As health care costs have risen and ridesharing apps become more common, people are increasingly relying on Uber and other ridesharing companies to transport themselves to the hospital instead of dialing 9-1-1 for an ambulance. Ridesharing apps, such as Uber offer on-demand and convenient transportation to individuals who are not seriously injured, ill or suffering from complicating factors. In simplest terms, Uber can drop off passengers to outpatient medical appointments, similar to an old-fashioned “taxi voucher”. However, not everyone is healthy enough to be transported in a passenger vehicle driven by a layperson, especially when seeking urgent medical attention. Rideshare drivers are, generally, untrained, self-employed workers driving their own cars on a part-time basis. They’re not medical professionals and are not prepared or trained to deal with medical emergencies. Fully equipped ambulances, staffed by highly skilled Paramedics and Emergency Medical Technicians, using high-tech supplies and equipment are the best choice to call upon, care for and transport in the case of stroke, heart attack, trauma, and other serious medical emergencies, or to care for patients with special needs requiring medical management.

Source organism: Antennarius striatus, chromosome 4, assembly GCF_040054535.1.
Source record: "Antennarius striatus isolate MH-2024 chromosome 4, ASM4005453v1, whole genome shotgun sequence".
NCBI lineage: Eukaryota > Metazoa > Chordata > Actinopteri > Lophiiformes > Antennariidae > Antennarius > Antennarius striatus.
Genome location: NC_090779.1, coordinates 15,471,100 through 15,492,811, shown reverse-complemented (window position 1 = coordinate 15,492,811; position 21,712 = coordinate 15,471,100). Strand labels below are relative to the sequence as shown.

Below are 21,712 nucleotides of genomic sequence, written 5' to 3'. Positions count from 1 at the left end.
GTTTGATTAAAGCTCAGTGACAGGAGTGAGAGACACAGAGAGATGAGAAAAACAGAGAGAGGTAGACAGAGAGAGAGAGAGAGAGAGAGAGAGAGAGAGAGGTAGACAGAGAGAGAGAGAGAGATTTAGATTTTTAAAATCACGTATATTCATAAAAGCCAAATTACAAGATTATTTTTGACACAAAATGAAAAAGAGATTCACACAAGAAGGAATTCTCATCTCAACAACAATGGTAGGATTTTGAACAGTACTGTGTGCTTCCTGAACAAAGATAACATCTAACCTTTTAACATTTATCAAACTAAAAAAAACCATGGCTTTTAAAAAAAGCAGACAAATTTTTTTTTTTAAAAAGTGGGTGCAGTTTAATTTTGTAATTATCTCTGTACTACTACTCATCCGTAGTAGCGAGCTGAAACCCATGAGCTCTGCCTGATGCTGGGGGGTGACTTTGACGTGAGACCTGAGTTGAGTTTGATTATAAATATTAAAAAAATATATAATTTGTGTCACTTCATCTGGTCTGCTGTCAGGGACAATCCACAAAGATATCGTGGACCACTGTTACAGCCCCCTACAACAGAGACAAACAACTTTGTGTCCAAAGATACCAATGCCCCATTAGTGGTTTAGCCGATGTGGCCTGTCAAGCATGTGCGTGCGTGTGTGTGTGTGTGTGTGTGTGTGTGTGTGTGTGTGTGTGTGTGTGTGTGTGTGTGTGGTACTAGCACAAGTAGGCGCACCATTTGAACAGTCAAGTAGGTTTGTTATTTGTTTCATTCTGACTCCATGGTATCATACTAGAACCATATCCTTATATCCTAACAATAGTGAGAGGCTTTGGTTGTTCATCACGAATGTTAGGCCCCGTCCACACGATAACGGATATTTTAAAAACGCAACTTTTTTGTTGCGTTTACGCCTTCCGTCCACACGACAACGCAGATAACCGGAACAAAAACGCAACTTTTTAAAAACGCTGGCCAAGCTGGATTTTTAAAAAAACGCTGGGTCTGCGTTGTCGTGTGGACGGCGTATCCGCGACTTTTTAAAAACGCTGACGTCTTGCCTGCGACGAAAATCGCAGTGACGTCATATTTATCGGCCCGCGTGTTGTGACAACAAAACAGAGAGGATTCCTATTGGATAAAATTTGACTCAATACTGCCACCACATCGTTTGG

The American Ambulance Association released a video to promote public awareness of the many differences between rideshare companies (Uber/Lyft) and medically-necessary mobile healthcare ambulance service providers. We encourage you to watch the video to fully understand the differences between Ambulance providers who help save and sustain PATIENT lives and rideshare companies who provide safe transportation for PASSENGERS to get from one location to another.